A few words about TPSD report are in order. The data presented in the report have many limitations, even though they are the only national data available that show cumulative student debt levels for bachelor’s degree recipients every year. Regarding those limitations, the report itself states the following:

Colleges that accurately calculate and report each year’s debt figures rightfully complain that other colleges may have students with higher average debt but fail to update their figures, under-report actual debt levels, or never report figures at all. Additionally, very few for-profit colleges report debt data … and borrowing levels at for-profit colleges are, on average, much higher than borrowing levels at other types of colleges.

Moreover, only 1,067 of the eligible 1,923 colleges reported results.

ONU has reported our data completely and accurately. Other private colleges in the state with which we compete do not report. Add to this the fact that many media outlets that write about TPSD results never put those data in context, and some of the Internet-based outlets actually sensationalize the results. Consequently, ONU will suspend our future participation until the limitations of TPSD data are adequately addressed.

The intent here is to give you a broader context for understanding the many variables that impact student debt in general, and ONU in particular, as it relates to the Times article. We can and we will always strive to do better with each individual student. Collectively, however, there is ample evidence that our students receive a quality education, and the benefits of that education enable them to lead meaningful and successful lives as contributing members of their professions and their communities.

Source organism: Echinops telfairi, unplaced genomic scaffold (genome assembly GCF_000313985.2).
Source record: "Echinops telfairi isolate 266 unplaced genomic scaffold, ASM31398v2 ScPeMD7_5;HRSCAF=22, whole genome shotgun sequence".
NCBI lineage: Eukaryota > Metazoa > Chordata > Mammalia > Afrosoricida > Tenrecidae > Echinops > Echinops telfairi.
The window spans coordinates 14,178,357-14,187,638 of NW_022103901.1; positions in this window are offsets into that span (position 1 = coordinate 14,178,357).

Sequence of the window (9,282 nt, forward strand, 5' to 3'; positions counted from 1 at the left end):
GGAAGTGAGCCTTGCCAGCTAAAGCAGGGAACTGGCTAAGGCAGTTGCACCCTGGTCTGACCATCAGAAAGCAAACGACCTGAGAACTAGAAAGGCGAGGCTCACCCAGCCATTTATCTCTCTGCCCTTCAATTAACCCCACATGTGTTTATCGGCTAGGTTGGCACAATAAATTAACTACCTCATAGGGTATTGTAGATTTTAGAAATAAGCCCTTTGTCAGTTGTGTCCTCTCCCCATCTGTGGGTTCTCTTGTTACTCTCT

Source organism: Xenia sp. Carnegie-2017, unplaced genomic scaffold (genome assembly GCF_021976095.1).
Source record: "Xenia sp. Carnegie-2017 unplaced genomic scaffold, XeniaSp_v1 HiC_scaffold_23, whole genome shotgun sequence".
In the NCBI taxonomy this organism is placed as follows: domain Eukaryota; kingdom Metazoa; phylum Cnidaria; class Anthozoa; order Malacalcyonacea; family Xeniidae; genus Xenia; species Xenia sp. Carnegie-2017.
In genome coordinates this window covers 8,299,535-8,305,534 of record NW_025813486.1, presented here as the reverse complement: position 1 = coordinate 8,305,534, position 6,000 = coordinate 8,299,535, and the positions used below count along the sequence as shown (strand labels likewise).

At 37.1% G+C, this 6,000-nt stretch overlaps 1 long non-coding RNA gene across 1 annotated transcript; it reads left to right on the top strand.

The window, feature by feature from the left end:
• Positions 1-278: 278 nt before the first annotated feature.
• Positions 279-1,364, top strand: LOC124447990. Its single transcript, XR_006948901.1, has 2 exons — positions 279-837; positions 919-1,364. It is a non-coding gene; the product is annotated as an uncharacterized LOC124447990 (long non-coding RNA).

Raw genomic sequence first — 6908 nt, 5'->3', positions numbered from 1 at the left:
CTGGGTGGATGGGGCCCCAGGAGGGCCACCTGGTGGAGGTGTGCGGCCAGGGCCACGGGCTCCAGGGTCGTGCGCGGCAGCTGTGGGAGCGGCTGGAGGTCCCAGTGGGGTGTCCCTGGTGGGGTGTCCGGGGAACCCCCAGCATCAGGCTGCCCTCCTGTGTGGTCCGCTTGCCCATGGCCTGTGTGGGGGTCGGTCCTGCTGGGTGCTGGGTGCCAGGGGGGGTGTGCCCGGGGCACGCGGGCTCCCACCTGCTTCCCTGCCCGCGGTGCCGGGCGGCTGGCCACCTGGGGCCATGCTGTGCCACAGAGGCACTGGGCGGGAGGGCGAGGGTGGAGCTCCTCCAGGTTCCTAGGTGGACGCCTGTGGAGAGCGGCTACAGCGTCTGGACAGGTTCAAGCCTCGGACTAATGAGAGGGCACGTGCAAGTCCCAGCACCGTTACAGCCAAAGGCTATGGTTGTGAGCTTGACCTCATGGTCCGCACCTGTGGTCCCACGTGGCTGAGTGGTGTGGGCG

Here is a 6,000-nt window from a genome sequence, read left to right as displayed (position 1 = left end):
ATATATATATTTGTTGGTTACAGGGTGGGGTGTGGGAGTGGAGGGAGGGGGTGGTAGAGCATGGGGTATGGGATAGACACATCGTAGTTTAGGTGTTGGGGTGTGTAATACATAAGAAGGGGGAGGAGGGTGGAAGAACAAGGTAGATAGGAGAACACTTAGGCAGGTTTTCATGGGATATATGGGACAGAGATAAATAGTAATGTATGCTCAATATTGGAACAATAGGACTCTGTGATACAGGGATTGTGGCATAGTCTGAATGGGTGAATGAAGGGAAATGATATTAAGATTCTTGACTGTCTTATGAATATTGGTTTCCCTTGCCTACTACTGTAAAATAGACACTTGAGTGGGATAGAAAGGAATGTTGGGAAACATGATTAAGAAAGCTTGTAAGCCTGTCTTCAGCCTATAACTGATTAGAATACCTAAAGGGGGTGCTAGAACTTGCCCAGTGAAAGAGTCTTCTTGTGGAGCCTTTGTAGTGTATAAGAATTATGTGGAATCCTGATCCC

You will probably be hearing much more about student debt and student loans in the coming months as political activity builds leading up to the national elections. We hope you find the information presented here helpful and insightful regarding the important issues related to student debt. As always, I welcome your questions and/or comments about these issues or others that impact the advancement of Northern in pursuit of its vital mission.


Daniel A. DiBiasio
Ohio Northern University

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Infographic – Navigating The College Financial Aid System

Infographic – Navigating The College Financial Aid System

Going to college is a noble choice. Navigating the financial aspect of that decision can be quite daunting. provides a number of resources to help our readers traverse the challenges associated with paying for college.

I have always been a big fan of infographics – especially those that are informative and esthetically pleasing to the eyes. The following infographic is chocked full of great information related to the financial aid process. Some of the topics covered are: FAFSA, Federal Loans, Comparing Financial Aid Packages, The Costs of College, Grants, Scholarships, and Work Study. Enjoy!